‘Both Modi and Shah know the importance attached by Lord Krishna in the Bhagavad Gita to self-introspection (swadhyay) as one of the virtues of wise leaders.’
‘From the way both leaders are painting the BJP’s performance in the Karnataka election, one can only conclude that they have flunked Lord Krishna’s test,’ says B S Raghavan, the distinguished civil servant.
IMAGE: Prime Minister Narendra D Modi and Bharatiya Janata Party President Amit A Shah wave to party workers gathered at the BJP headquarters after the Karnataka assembly election result, May 15, 2018. Photograph: PTI Photo
It is entirely natural for the Bharatiya Janata Party to seek to put the best face on its failure to win a majority in the Karnataka election, and turn the tables on the Congress by making much of its downslide from the 122 seats it held in the outgoing state assembly to 77 elected to the present assembly.
As disciples of the Rashtriya Swayamsevak Sangh, both Narendra D Modi and Amit A Shah would have known the importance attached by Lord Krishna in the Bhagavad Gita to self-introspection (swadhyay) as one of the virtues of wise leaders.
True introspection means being honest to oneself and unsparing in looking for and rectifying mistakes committed in one’s actions.
From the way both leaders are painting the BJP’s performance in the Karnataka election, one can only conclude that they have flunked Lord Krishna’s test.
Up until the moment it became clear that the BJP wasn’t going to secure a majority, BJP leaders had been projecting the state as the gateway to the south for the party, and were in no doubt about its sweeping the state thanks to the Modi magic.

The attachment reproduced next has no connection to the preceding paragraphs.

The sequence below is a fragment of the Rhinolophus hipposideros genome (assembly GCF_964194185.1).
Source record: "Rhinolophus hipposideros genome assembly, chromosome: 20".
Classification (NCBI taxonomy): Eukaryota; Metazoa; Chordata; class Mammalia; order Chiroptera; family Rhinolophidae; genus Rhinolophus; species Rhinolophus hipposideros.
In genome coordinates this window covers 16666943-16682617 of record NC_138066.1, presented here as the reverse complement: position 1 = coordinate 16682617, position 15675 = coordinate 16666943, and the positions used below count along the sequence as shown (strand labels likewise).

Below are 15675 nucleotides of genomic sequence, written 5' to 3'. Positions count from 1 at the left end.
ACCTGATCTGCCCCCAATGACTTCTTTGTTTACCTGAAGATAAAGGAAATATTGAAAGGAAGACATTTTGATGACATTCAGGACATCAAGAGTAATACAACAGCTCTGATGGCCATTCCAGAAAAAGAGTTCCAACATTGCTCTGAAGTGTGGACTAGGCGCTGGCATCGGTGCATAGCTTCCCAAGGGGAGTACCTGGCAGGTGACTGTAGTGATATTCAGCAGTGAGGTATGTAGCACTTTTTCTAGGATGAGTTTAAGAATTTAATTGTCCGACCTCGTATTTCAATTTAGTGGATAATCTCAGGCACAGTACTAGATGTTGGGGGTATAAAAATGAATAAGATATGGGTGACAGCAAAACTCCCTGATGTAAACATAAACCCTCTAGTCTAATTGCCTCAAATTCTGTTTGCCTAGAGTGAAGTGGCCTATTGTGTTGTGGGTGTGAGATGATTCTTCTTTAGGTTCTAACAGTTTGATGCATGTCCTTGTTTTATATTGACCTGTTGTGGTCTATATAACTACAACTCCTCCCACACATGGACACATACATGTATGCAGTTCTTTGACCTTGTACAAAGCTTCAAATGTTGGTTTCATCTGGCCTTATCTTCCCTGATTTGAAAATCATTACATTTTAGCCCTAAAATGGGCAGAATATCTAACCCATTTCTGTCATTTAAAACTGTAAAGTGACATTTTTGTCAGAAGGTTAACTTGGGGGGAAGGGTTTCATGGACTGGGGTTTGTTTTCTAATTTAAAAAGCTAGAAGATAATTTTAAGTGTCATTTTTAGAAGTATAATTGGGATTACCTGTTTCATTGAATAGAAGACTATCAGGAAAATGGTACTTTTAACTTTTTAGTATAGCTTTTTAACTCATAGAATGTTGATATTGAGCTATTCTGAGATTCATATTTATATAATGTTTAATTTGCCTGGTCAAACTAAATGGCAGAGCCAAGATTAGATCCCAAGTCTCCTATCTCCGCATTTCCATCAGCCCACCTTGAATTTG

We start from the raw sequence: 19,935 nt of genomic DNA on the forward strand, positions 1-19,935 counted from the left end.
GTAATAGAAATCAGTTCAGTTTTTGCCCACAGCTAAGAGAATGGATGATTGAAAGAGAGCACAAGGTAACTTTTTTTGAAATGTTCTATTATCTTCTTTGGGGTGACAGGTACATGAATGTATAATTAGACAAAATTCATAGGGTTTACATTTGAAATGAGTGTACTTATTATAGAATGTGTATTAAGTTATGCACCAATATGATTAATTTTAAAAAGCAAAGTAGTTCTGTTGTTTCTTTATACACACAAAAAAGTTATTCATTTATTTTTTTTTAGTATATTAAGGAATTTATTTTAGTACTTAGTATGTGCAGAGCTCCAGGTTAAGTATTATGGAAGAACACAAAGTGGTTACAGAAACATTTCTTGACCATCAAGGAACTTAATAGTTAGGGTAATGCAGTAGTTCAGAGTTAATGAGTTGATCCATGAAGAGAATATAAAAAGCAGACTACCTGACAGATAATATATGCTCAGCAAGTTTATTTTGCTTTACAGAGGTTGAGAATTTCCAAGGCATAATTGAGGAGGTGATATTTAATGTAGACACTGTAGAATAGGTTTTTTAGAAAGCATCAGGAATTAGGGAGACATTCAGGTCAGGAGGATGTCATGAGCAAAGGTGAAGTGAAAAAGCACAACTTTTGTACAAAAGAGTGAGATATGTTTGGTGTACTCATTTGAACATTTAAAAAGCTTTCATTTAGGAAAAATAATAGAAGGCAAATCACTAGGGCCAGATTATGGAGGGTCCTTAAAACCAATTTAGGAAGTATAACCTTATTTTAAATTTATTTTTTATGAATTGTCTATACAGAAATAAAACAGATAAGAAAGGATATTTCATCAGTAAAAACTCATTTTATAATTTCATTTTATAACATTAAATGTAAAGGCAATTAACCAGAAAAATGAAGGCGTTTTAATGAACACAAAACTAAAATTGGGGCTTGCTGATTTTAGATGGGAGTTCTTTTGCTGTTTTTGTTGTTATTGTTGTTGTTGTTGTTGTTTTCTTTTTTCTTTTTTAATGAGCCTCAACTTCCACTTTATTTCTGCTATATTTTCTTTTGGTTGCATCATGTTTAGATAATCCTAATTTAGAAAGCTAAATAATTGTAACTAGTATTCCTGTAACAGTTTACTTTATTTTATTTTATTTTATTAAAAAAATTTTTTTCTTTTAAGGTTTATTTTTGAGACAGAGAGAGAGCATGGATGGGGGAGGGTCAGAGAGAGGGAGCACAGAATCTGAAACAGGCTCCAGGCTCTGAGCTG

B S Yeddyurappa, the one whom the party had proclaimed to be the chief minister-designate, had even announced that his swearing-in ceremony would be held on May 17.
Sweets had been thrust into each other’s mouth and firecrackers had been set off in anticipation of assumption of office of a BJP government in its own right.
Alas, something went awry.
The electorate of Karnataka tantalisingly gave the BJP a head start at the early stages of the counting, taking the tally temptingly forward as if to cross the half-way mark, but stopping it 8 seats short.
With a total of 115 seats between themselves, the Indian National Congress and the Janata Party-Secular would have been foolish if they did not quickly forge an alliance and claim the right to be invited to form the government.
But why did the people of Karnataka leave the BJP dangling, I almost said twisting, like this, even in a worse state than in 2008 (when the BJP got 110 seats with no Modi)?
Unless at least among the leaders of the party’s inner circle, there is a ruthless dissection of the possible factors, it will come to grief, backslide in the coming polls and be unable to make real its dream of having all the states of India in the bag.
The first and foremost among them — yes, you, I, and everyone, but the BJP, guessed it right — is the Yeddyurappa factor.
Politicians everywhere are in foul odour as regards personal integrity, but in Karnataka, it is difficult at the present time to imagine anyone more tainted than Yeddyurappa.